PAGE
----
Checking your pets for ticks is a very important step to remember as well. Check for ticks between toes, under collars, behind ears, and in the armpit area. Check the body by running your hands through your pet’s coat, feeling for bumps. If you find an attached tick, you can remove it by grasping it close to the skin and pulling straight out. There are also “tick twisters,” which are handy tools to remove ticks. Submerge the tick in alcohol or flush it down the toilet.

Ask your veterinarian about keeping your pets safe from these serious diseases.

Understanding Tickborne Diseases

Understanding Tickborne Diseases

Tickborne diseases are becoming a serious problem in this country as people increasingly build homes in formerly uninhabited wilderness areas where ticks and their animal hosts live. Tickborne diseases can be caused by viruses, bacteria, or parasites. Most people become infected through tick bites during the spring and summer months. Rocky Mountain spotted fever, a bacterial disease transmitted by the dog tick, was first identified in 1896. It still exists, although now it can be easily treated. Since then, researchers have identified many new tickborne diseases. Tickborne diseases can be found throughout the United States. For example, Lyme disease, first discovered in Connecticut in the early 1970s, has since spread to every state except Hawaii. One of the newest tickborne diseases to be identified in the United States is called Southern tick-associated rash illness (STARI). This disease has a bull’s-eye rash similar to that found in Lyme disease, which is caused by bacteria transmitted by the deer tick. Although researchers know that the lone star tick transmits the infectious agent that causes STARI, they do not yet know what microbe (germ) causes it. Ticks transmit ehrlichiosis and anaplasmosis, both bacterial diseases. Babesiosis is caused by parasites carried by deer ticks. These diseases are found in several states. Tularemia, a less common tickborne bacterial disease, can be transmitted by ticks as well as other vectors (carriers) such as the deerfly. Public health experts are concerned that the bacterium that causes tularemia (Francisella tularensis) could be used as a weapon of bioterrorism. Tickborne disease can usually be prevented by avoiding places where ticks often live, such as dense woods and brushy areas. Using insect repellents containing DEET (for the skin) or permethrin (for clothes), wearing long pants and socks, performing tick checks, and promptly removing ticks also will help prevent infection from tickborne microbes. Scientists are searching for better ways to diagnose, treat, and prevent tickborne diseases. They are also looking for ways to control the tick populations that transmit microbes. To learn more, go to:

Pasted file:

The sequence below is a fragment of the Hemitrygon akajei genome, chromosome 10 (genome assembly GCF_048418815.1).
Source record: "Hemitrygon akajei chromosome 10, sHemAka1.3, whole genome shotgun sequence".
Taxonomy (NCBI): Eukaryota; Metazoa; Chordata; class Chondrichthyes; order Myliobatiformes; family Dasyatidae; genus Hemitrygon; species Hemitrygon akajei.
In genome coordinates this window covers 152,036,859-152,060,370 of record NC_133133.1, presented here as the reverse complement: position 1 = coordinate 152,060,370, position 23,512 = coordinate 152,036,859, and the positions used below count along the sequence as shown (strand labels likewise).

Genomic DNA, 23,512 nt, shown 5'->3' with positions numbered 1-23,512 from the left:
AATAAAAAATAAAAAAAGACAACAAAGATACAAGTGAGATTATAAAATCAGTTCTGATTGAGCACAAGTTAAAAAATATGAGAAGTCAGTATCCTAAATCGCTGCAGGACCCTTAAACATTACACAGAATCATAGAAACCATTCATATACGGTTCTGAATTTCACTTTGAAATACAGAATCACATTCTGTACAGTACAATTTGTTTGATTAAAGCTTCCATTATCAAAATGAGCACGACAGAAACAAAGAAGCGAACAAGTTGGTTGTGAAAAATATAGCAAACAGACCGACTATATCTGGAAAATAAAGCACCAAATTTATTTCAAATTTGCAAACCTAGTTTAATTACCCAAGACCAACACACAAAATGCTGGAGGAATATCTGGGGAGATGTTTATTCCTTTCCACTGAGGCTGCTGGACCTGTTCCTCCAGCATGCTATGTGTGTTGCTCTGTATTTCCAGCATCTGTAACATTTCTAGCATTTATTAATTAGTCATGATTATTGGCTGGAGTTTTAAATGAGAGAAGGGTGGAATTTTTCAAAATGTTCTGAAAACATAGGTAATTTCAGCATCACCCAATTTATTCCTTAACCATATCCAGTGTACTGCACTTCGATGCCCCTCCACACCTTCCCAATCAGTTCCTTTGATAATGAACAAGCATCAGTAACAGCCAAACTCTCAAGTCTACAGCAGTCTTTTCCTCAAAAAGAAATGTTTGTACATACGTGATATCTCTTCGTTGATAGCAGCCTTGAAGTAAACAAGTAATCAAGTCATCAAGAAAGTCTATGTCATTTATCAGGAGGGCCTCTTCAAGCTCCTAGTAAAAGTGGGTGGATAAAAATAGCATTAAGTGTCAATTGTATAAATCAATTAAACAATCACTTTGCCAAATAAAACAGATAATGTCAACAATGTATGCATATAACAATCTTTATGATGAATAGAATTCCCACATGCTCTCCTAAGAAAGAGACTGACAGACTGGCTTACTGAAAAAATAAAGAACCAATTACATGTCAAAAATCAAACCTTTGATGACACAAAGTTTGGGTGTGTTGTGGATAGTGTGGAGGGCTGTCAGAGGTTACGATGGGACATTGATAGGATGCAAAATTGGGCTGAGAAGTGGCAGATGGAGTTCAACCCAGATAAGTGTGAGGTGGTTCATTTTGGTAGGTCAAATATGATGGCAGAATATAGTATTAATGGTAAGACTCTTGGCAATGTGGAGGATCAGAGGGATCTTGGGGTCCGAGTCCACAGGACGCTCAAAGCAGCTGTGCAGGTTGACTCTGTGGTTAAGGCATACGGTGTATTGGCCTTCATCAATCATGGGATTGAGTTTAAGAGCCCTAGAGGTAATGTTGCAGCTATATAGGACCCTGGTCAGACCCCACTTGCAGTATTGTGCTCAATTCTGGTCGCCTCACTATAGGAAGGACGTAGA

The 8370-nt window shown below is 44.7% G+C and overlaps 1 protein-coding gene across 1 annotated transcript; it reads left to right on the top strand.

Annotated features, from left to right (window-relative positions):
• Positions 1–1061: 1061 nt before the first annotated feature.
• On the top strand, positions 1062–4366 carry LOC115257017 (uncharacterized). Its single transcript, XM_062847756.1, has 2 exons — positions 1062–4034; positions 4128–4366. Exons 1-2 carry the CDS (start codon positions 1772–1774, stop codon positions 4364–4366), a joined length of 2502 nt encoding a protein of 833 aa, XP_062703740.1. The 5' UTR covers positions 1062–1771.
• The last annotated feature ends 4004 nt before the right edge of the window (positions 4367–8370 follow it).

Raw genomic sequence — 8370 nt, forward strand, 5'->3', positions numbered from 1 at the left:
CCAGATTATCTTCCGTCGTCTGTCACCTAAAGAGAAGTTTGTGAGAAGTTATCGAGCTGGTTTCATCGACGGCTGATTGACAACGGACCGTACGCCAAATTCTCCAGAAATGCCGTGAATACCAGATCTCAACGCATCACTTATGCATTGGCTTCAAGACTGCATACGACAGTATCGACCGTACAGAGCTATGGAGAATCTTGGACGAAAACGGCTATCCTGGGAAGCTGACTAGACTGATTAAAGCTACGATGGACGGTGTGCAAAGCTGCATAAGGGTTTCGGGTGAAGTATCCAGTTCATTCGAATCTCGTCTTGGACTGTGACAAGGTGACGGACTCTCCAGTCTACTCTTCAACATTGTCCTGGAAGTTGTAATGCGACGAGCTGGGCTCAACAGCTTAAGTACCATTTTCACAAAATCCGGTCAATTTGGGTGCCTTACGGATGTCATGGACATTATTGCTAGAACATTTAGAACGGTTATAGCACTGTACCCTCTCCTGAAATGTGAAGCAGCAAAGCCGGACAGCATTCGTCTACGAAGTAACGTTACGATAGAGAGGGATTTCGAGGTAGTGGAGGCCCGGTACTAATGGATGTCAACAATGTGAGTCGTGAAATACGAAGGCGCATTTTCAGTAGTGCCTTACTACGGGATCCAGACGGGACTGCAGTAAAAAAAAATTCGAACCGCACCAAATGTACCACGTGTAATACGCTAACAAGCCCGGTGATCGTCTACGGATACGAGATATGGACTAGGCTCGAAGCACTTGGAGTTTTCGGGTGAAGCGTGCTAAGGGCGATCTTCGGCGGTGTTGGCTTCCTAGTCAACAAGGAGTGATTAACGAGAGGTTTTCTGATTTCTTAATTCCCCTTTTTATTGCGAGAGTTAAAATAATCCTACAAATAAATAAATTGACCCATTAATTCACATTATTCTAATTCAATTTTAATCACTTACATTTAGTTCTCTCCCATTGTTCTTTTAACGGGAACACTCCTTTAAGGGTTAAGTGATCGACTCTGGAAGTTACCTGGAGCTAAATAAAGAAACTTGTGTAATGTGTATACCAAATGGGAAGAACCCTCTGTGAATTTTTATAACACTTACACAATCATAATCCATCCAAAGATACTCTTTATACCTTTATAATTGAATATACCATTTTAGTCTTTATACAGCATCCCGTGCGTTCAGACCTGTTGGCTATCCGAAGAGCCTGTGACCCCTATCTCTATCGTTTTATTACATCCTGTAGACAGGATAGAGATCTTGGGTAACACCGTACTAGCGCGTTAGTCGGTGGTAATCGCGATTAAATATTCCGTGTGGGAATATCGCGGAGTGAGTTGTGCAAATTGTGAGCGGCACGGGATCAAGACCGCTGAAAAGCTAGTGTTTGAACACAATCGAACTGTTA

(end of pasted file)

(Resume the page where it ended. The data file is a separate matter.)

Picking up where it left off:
What is Lyme Disease?

What is Lyme Disease?

Lyme disease is caused by the bacterium Borrelia burgdorferi and is transmitted to humans through the bite of infected blacklegged ticks. Typical symptoms include fever, headache, fatigue, and a characteristic skin rash called erythema migrans. If left untreated, infection can spread to joints, the heart, and the nervous system. Lyme disease is diagnosed based on symptoms, physical findings (e.g., rash), and the possibility of exposure to infected ticks; laboratory testing is helpful if used correctly and performed with validated methods. Most cases of Lyme disease can be treated successfully with a few weeks of antibiotics. Steps to prevent Lyme disease include using insect repellent, removing ticks promptly, applying pesticides, and reducing tick habitat. The ticks that transmit Lyme disease can occasionally transmit other tickborne diseases as well. To learn more, go to: